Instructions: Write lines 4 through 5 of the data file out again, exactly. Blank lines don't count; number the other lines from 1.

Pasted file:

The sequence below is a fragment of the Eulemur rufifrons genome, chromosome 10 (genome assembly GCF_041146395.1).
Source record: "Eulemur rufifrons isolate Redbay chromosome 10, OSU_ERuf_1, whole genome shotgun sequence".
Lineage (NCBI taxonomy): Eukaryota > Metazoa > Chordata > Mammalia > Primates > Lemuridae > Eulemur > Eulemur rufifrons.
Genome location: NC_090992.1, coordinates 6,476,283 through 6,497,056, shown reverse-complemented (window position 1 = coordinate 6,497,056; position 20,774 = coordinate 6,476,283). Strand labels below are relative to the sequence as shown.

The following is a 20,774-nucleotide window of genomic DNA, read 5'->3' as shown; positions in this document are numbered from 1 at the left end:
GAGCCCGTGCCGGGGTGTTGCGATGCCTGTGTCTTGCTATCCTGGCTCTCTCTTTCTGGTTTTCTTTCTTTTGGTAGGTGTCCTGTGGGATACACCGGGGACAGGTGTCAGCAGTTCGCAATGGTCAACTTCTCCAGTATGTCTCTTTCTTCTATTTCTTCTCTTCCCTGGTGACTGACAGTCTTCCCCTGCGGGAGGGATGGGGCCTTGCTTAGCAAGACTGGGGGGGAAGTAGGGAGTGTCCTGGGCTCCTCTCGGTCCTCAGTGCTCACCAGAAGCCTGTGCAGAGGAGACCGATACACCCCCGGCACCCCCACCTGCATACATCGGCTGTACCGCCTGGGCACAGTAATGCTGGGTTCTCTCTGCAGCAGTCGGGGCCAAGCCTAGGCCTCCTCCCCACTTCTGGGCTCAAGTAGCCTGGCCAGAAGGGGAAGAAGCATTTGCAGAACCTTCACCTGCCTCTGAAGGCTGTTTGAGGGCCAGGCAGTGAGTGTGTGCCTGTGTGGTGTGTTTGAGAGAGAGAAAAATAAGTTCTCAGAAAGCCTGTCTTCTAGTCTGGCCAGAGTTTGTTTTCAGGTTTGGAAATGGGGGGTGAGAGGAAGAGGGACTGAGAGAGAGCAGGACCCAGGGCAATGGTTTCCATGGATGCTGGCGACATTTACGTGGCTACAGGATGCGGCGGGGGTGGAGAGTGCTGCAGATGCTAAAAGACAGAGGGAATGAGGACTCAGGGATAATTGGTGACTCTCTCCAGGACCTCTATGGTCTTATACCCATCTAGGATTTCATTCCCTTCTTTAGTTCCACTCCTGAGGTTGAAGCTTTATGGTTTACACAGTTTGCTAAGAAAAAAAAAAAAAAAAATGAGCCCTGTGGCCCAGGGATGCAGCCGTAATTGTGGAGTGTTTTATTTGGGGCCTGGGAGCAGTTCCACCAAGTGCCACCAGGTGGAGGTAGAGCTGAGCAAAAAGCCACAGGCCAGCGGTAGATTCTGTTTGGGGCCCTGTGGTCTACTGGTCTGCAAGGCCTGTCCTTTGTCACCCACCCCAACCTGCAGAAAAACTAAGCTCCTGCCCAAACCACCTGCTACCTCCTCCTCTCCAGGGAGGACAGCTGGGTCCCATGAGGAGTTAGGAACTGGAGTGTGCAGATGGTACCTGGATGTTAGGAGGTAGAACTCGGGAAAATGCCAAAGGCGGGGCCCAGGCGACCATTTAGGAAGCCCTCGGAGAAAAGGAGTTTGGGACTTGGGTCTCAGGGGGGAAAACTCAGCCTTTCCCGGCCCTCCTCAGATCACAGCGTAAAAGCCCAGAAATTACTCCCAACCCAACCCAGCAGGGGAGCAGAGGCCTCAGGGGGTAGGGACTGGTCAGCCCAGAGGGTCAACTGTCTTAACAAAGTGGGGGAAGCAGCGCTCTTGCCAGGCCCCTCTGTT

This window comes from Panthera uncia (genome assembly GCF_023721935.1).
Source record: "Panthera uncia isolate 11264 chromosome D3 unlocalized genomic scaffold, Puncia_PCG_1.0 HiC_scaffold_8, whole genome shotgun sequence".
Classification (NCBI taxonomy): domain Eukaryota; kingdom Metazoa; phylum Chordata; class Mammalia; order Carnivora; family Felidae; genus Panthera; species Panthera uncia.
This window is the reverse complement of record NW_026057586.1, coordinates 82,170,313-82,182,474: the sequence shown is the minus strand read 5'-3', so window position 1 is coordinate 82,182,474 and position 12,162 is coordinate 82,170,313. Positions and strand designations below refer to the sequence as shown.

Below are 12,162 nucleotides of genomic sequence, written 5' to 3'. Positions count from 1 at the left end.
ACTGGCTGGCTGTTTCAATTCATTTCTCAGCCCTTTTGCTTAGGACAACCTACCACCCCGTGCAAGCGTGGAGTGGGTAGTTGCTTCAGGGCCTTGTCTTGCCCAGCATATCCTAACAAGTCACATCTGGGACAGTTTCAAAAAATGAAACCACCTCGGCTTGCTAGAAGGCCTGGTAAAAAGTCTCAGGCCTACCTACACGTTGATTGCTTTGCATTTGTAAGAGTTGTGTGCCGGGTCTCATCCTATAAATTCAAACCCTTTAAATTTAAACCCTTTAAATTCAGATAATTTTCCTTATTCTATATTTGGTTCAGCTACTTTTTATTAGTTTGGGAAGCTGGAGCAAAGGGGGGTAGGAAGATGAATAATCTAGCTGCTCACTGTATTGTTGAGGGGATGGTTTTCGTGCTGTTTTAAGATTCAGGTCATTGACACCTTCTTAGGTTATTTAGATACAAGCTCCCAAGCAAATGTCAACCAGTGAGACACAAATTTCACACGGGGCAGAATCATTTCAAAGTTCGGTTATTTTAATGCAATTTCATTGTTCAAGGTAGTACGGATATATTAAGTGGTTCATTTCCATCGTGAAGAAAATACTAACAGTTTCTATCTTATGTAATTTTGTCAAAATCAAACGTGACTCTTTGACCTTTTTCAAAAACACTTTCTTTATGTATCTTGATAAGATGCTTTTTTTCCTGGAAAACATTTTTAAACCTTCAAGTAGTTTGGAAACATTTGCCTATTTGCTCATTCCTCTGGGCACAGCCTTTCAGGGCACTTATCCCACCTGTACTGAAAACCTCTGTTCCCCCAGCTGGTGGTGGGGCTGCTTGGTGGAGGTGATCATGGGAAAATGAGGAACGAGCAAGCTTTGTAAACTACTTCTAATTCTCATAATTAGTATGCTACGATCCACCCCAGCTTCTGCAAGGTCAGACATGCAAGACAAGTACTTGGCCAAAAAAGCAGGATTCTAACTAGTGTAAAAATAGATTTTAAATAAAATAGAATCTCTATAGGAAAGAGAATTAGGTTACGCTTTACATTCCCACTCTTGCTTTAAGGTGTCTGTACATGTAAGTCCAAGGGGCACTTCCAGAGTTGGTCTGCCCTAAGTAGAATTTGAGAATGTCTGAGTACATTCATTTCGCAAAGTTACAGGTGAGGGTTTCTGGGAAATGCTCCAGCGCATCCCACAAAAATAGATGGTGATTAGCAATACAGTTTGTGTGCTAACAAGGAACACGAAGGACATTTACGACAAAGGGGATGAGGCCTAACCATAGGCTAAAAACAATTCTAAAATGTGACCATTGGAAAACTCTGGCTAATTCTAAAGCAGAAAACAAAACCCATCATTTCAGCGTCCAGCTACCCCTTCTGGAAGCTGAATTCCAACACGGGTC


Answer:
Genome location: NC_090992.1, coordinates 6,476,283 through 6,497,056, shown reverse-complemented (window position 1 = coordinate 6,497,056; position 20,774 = coordinate 6,476,283). Strand labels below are relative to the sequence as shown.

The following is a 20,774-nucleotide window of genomic DNA, read 5'->3' as shown; positions in this document are numbered from 1 at the left end: